From Laura Wade’s play Posh based on the Oxford University Bullingdon Club of which Cameron and Osborne were members. Miles (Max Irons) is initiated into this club. He’s supposed to be the “decent” one and is in love with Lauren (Holliday Grainger) from a state school. There is a dinner party in which things get a bit nasty. Will there be consequences?
Wade’s play has embarrassed those establishment figures connected to this sort of club. Their behaviour oozes the smarm of social class entitlement, their intellects and egos feed at the trough where they can disdainfully whisk away the temptations of “noblesse oblige”. It’s like watching Tom Brown’s Schooldays and the horrid Flashman, only here the bullying is more simple class snobbery. We despise their oafishly spoilt behaviour. They trash the grubby pub room where they are not served with the requisite finesse and they become poisonous oik baiters, loathing the poor and the low paid. This disdainful attitude to the poor is only slightly exaggerated in the film, it is prevalent enough in the UK at the present time. We know Miles is the decent one because he’s allowed the condescension of being nice to a northern working class girl who is, of course, decent and humane. The Riot Club louts beat up the Scottish landlord of the pub and, guess what, the film was released in the week when the Scottish referendum took place. Great timing!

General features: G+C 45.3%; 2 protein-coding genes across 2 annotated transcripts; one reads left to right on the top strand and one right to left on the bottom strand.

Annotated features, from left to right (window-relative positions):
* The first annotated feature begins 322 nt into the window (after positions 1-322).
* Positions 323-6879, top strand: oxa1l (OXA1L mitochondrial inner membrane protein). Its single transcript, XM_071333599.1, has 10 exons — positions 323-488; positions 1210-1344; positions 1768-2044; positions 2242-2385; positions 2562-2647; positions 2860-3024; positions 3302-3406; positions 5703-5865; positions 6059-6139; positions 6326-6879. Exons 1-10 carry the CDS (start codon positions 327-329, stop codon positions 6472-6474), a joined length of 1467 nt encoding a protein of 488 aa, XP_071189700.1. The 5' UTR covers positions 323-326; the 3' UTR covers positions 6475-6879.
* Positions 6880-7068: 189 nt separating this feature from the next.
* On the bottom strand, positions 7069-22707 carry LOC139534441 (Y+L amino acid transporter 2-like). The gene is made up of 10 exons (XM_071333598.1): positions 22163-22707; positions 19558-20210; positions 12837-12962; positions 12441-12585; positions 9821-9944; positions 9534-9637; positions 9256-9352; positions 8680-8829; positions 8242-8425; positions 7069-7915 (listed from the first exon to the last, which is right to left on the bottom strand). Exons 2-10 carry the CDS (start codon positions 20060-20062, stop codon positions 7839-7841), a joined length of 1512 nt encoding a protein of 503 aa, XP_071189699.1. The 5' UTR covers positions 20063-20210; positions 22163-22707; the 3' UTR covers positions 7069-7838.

Peel away all this obviousness, and for me, The Riot Club becomes a satire on our own double standards. The Scottish landlord is servile to the club, are we supposed to sympathise with him in spite of this? Then there is the club’s ploy of the intellect, before their tutors the boys adopt adversarial attitudes that serve to stimulate the intellect. Riot shows that when the same intellectual play is translated into the outside world we’re supposed to condemn it, because the less educated can’t take the critical intellect? Just because this critical thinking comes from spoilt brats? Surely equality requires intellectual reciprocity. Is being stolidly serious in the face of this critical mind supposed to be morally superior? Riot satirizes our vicarious acceptance of such behaviour as entertaining, just as it’s a hard eyed look at middle England’s complacent compliance in greed and snobbery. Riot Club is the latest in a long line of films in which the banquet or meal is the centre of the drama. Entertaining.